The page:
A reading of a famous poem
Robert Herrick (1591-1674) was an English Cavalier poet, whose 1648 collection Hesperides contains much of his great poetry. Algernon Charles Swinburne called Herrick the ‘greatest songwriter ever born of English race’. A number of Herrick’s poems, including ‘To the Virgins, to Make Much of Time’, ‘Delight in Disorder’, and ‘Corinna’s Going a Maying’ – but it is ‘Upon Julia’s Clothes’, an intriguing little poem of just six lines, which is the focus of our analysis here.
Upon Julia’s Clothes
Whenas in silks my Julia goes,
Then, then, methinks, how sweetly flows
The liquefaction of her clothes.
Next, when I cast mine eyes and see
That brave vibration each way free
O how that glittering taketh me!
A poem comprising just two triplets, rhymed aaa and bbb, and just two sentences. What are we to make of ‘Upon Julia’s Clothes’? There are two things to note here. One is that the poem is deceptively simple. It seems, in summary, to be simply a description of the woman’s silken clothing, and its pleasure-inducing effects on our poet. The ‘vibration’ and ‘glittering’ may be the result of Julia’s gracefully moving about, her silken garments shimmering in the light (perhaps shortly before she removes the clothes: note the implied shift between the silken-clad Julia in the first stanza, and the ‘brave vibration each way free’ in the second, ‘Next’: what is now ‘free’ exactly?). But the poem seems to hint at far more than this. The second thing to note is that Herrick wrote other ‘Julia’ poems, including the following, ‘Upon Julia’s Breasts’:
Display thy breasts, my Julia, there let me
Behold that circummortal purity;
Between whose glories, there my lips I’ll lay,
Ravished in that fair Via Lactea.
Another Julia poem, ‘Upon Julia’s Hair Filled with Dew’, features, like ‘Upon Julia’s Clothes’, a glittering: the dew ‘glittered to [the poet’s] sight’, we are told, like leaves laden with ‘trembling dew’. In other words, any critical analysis of ‘Upon Julia’s Clothes’ that doesn’t see the poem as an eroticised portrayal of Julia’s body and the way her graceful and seductive movement makes her silken clothes shine and glitter misses the fact that elsewhere in his Julia poems, Robert Herrick clearly depicts Julia in erotic terms.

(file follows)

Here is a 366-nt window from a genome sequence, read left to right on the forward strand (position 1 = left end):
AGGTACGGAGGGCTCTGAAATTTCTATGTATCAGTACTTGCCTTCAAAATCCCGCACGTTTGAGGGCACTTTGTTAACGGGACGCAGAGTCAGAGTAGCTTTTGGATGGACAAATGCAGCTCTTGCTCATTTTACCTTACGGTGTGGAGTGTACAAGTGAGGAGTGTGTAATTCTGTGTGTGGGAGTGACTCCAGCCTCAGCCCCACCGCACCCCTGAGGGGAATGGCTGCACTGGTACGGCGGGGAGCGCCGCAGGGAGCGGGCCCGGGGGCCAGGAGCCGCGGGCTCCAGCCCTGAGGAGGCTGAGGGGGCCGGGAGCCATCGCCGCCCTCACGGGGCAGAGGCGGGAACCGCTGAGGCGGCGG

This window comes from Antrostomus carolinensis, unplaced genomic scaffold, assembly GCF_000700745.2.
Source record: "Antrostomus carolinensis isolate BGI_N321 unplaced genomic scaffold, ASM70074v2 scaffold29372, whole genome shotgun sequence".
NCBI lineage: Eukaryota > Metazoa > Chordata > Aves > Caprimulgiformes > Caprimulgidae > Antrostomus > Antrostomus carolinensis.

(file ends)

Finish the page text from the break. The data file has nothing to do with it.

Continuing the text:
Numerous critics, including Michael Schmidt in his wonderfully comprehensive Lives of the Poets, have detected a fishing analogy in ‘Upon Julia’s Clothes’: the watery words ‘flows’ and ‘liquefaction’ (i.e. making into liquid) in the poem’s first stanza, and the poet’s reference to casting his eyes (like a fishing net) in the second stanza, all suggest that Herrick is ‘taken’ in that final line much as a fish is taken when it bites the bait on the end of the line. So a poem that seems to be about objectifying women is also, in this reading, a poem in which the woman has control over the helpless male: he is in her thrall, thanks to her shimmering nightgown.
We might make an additional point about the poem’s context. Many of Robert Herrick’s poems praise disorder, disruption, and dishevelment. This love of the disorderly might be linked to Herrick’s identification as a Cavalier poet: that is, a follower and supporter of King Charles I. The Cavaliers often embraced the things which their enemies, the Parliamentarians led by Oliver Cromwell, condemned – such as the pursuit of worldly pleasures including the theatre and, yes, sex (or its enjoyment, leastways). The Puritan and puritanical values of a Cromwell would, we can surmise, be anathema to a poet like Robert Herrick. Like ‘Delight in Disorder’ – and, indeed, ‘To the Virgins, to Make Much of Time’, which calls for the young to enjoy themselves and sow their wild oats while they can – ‘Upon Julia’s Clothes’ is a reaction against the Puritan love of order and control championed by Cromwell.
‘Upon Julia’s Clothes’ is a puzzling little poem, which can be interpreted and analysed in a number of ways, despite its brevity and apparent plainness of speech. If this has whetted your appetite for more of Robert Herrick’s poetry, you can discover more of his work here.
Image: Robert Herrick (author unknown), via Wikimedia Commons.